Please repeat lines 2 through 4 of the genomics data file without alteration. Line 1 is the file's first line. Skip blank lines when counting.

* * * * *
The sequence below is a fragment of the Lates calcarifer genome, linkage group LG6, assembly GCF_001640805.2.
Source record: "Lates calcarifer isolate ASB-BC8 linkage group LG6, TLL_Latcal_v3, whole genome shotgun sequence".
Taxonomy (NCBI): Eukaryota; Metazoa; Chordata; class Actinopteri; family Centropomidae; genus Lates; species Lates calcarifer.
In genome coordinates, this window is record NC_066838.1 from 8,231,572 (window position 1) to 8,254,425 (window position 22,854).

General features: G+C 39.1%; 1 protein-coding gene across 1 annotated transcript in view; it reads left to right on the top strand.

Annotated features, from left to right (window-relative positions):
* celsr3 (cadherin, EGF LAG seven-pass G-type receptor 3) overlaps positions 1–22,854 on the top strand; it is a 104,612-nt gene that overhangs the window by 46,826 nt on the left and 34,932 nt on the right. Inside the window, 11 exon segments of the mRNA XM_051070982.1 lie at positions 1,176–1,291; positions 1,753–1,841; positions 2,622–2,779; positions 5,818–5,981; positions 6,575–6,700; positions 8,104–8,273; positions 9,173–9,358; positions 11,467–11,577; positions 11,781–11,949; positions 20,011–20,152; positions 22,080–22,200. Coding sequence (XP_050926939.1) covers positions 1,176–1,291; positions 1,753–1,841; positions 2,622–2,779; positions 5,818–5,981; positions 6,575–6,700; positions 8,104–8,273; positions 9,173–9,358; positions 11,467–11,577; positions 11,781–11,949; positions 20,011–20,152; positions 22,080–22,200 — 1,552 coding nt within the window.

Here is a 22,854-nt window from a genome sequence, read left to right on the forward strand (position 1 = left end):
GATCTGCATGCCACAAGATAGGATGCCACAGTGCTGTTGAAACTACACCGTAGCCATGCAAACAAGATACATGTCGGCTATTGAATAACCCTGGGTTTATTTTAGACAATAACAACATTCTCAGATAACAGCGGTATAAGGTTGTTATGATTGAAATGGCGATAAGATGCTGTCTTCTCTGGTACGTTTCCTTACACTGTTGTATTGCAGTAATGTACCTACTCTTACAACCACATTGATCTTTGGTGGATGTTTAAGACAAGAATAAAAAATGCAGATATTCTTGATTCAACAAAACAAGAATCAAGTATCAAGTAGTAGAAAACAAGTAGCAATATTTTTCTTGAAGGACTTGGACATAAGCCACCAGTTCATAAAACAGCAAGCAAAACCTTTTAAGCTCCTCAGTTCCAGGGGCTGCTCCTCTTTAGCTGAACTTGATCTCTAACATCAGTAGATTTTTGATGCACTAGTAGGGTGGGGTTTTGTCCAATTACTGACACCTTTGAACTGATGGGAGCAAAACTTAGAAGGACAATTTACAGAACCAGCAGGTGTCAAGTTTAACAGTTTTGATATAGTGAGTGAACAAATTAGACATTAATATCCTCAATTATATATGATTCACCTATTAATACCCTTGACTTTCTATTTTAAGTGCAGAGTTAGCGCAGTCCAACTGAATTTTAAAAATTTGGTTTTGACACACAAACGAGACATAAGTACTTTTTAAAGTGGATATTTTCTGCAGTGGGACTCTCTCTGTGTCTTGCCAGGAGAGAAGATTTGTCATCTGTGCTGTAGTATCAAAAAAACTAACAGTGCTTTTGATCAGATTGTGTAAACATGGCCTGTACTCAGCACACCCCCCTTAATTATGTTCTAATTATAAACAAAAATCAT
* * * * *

Source record: "Lates calcarifer isolate ASB-BC8 linkage group LG6, TLL_Latcal_v3, whole genome shotgun sequence".
Taxonomy (NCBI): Eukaryota; Metazoa; Chordata; class Actinopteri; family Centropomidae; genus Lates; species Lates calcarifer.
In genome coordinates, this window is record NC_066838.1 from 8,231,572 (window position 1) to 8,254,425 (window position 22,854).